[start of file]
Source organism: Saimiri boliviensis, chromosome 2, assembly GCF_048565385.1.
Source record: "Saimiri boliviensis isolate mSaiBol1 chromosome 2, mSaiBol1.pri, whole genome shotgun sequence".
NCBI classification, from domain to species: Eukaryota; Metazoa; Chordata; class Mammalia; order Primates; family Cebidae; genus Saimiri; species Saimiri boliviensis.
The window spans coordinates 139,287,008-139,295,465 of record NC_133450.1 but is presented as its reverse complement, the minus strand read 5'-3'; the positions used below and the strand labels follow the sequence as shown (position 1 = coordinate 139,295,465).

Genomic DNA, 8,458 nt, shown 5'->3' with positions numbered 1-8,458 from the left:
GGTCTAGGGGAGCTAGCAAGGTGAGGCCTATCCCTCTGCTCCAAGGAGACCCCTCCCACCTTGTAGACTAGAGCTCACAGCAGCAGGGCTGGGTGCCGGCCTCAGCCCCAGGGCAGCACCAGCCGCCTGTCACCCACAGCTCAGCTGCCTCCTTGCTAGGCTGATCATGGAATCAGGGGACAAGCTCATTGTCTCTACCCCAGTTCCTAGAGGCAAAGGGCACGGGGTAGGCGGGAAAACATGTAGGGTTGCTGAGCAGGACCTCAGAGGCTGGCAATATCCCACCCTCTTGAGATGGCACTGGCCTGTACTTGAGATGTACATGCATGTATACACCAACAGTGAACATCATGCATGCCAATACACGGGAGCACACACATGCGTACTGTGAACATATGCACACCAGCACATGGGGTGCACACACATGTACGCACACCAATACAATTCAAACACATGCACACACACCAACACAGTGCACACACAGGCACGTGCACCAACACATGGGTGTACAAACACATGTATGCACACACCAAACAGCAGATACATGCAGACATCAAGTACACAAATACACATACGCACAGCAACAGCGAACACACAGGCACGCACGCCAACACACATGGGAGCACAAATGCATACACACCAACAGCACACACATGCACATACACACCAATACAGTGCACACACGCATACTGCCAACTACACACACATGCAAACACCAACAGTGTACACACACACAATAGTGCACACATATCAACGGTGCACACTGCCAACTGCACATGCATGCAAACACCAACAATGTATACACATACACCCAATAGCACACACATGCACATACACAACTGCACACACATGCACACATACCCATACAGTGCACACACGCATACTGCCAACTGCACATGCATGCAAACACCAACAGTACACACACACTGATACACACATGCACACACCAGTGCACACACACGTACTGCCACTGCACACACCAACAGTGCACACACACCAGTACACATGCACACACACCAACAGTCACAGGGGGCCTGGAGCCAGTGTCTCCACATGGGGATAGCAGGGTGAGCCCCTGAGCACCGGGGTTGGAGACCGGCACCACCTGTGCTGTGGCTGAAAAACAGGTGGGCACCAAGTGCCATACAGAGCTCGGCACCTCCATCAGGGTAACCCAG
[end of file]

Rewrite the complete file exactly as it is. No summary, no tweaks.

Source organism: Saimiri boliviensis, chromosome 2, assembly GCF_048565385.1.
Source record: "Saimiri boliviensis isolate mSaiBol1 chromosome 2, mSaiBol1.pri, whole genome shotgun sequence".
NCBI classification, from domain to species: Eukaryota; Metazoa; Chordata; class Mammalia; order Primates; family Cebidae; genus Saimiri; species Saimiri boliviensis.
The window spans coordinates 139,287,008-139,295,465 of record NC_133450.1 but is presented as its reverse complement, the minus strand read 5'-3'; the positions used below and the strand labels follow the sequence as shown (position 1 = coordinate 139,295,465).

Genomic DNA, 8,458 nt, shown 5'->3' with positions numbered 1-8,458 from the left:
GGTCTAGGGGAGCTAGCAAGGTGAGGCCTATCCCTCTGCTCCAAGGAGACCCCTCCCACCTTGTAGACTAGAGCTCACAGCAGCAGGGCTGGGTGCCGGCCTCAGCCCCAGGGCAGCACCAGCCGCCTGTCACCCACAGCTCAGCTGCCTCCTTGCTAGGCTGATCATGGAATCAGGGGACAAGCTCATTGTCTCTACCCCAGTTCCTAGAGGCAAAGGGCACGGGGTAGGCGGGAAAACATGTAGGGTTGCTGAGCAGGACCTCAGAGGCTGGCAATATCCCACCCTCTTGAGATGGCACTGGCCTGTACTTGAGATGTACATGCATGTATACACCAACAGTGAACATCATGCATGCCAATACACGGGAGCACACACATGCGTACTGTGAACATATGCACACCAGCACATGGGGTGCACACACATGTACGCACACCAATACAATTCAAACACATGCACACACACCAACACAGTGCACACACAGGCACGTGCACCAACACATGGGTGTACAAACACATGTATGCACACACCAAACAGCAGATACATGCAGACATCAAGTACACAAATACACATACGCACAGCAACAGCGAACACACAGGCACGCACGCCAACACACATGGGAGCACAAATGCATACACACCAACAGCACACACATGCACATACACACCAATACAGTGCACACACGCATACTGCCAACTACACACACATGCAAACACCAACAGTGTACACACACACAATAGTGCACACATATCAACGGTGCACACTGCCAACTGCACATGCATGCAAACACCAACAATGTATACACATACACCCAATAGCACACACATGCACATACACAACTGCACACACATGCACACATACCCATACAGTGCACACACGCATACTGCCAACTGCACATGCATGCAAACACCAACAGTACACACACACTGATACACACATGCACACACCAGTGCACACACACGTACTGCCACTGCACACACCAACAGTGCACACACACCAGTACACATGCACACACACCAACAGTCACAGGGGGCCTGGAGCCAGTGTCTCCACATGGGGATAGCAGGGTGAGCCCCTGAGCACCGGGGTTGGAGACCGGCACCACCTGTGCTGTGGCTGAAAAACAGGTGGGCACCAAGTGCCATACAGAGCTCGGCACCTCCATCAGGGTAACCCAG